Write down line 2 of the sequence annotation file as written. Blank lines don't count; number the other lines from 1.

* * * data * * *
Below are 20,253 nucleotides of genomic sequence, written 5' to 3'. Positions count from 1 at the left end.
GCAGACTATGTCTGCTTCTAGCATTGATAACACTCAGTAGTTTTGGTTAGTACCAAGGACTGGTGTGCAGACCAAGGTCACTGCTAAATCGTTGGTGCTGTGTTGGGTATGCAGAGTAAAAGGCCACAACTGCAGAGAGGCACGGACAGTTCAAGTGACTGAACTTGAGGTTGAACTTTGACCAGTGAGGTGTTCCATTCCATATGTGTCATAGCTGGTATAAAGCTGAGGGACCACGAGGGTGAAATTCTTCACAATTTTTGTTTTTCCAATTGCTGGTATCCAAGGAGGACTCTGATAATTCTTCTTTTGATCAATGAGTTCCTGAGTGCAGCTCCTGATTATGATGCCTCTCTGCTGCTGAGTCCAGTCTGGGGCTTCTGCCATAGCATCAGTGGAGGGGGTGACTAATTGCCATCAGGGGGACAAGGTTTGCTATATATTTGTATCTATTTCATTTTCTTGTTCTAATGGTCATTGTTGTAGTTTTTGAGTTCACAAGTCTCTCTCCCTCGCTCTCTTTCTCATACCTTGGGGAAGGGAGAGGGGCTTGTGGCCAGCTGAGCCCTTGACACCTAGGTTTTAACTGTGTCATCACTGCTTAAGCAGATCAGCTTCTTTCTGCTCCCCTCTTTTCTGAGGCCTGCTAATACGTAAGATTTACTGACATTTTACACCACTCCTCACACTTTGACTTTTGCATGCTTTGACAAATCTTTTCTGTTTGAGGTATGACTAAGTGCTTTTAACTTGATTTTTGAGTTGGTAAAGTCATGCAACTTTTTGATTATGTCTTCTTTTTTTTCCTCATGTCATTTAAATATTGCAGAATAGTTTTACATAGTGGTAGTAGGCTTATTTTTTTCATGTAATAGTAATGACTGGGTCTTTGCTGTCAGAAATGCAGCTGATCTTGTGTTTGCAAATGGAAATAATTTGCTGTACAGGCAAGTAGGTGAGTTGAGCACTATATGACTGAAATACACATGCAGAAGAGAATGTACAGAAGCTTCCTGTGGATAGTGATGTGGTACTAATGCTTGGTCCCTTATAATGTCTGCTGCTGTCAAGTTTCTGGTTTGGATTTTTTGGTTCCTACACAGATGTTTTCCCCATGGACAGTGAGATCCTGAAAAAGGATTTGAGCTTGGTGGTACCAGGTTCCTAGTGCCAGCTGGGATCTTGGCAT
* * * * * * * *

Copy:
GCAGACTATGTCTGCTTCTAGCATTGATAACACTCAGTAGTTTTGGTTAGTACCAAGGACTGGTGTGCAGACCAAGGTCACTGCTAAATCGTTGGTGCTGTGTTGGGTATGCAGAGTAAAAGGCCACAACTGCAGAGAGGCACGGACAGTTCAAGTGACTGAACTTGAGGTTGAACTTTGACCAGTGAGGTGTTCCATTCCATATGTGTCATAGCTGGTATAAAGCTGAGGGACCACGAGGGTGAAATTCTTCACAATTTTTGTTTTTCCAATTGCTGGTATCCAAGGAGGACTCTGATAATTCTTCTTTTGATCAATGAGTTCCTGAGTGCAGCTCCTGATTATGATGCCTCTCTGCTGCTGAGTCCAGTCTGGGGCTTCTGCCATAGCATCAGTGGAGGGGGTGACTAATTGCCATCAGGGGGACAAGGTTTGCTATATATTTGTATCTATTTCATTTTCTTGTTCTAATGGTCATTGTTGTAGTTTTTGAGTTCACAAGTCTCTCTCCCTCGCTCTCTTTCTCATACCTTGGGGAAGGGAGAGGGGCTTGTGGCCAGCTGAGCCCTTGACACCTAGGTTTTAACTGTGTCATCACTGCTTAAGCAGATCAGCTTCTTTCTGCTCCCCTCTTTTCTGAGGCCTGCTAATACGTAAGATTTACTGACATTTTACACCACTCCTCACACTTTGACTTTTGCATGCTTTGACAAATCTTTTCTGTTTGAGGTATGACTAAGTGCTTTTAACTTGATTTTTGAGTTGGTAAAGTCATGCAACTTTTTGATTATGTCTTCTTTTTTTTCCTCATGTCATTTAAATATTGCAGAATAGTTTTACATAGTGGTAGTAGGCTTATTTTTTTCATGTAATAGTAATGACTGGGTCTTTGCTGTCAGAAATGCAGCTGATCTTGTGTTTGCAAATGGAAATAATTTGCTGTACAGGCAAGTAGGTGAGTTGAGCACTATATGACTGAAATACACATGCAGAAGAGAATGTACAGAAGCTTCCTGTGGATAGTGATGTGGTACTAATGCTTGGTCCCTTATAATGTCTGCTGCTGTCAAGTTTCTGGTTTGGATTTTTTGGTTCCTACACAGATGTTTTCCCCATGGACAGTGAGATCCTGAAAAAGGATTTGAGCTTGGTGGTACCAGGTTCCTAGTGCCAGCTGGGATCTTGGCAT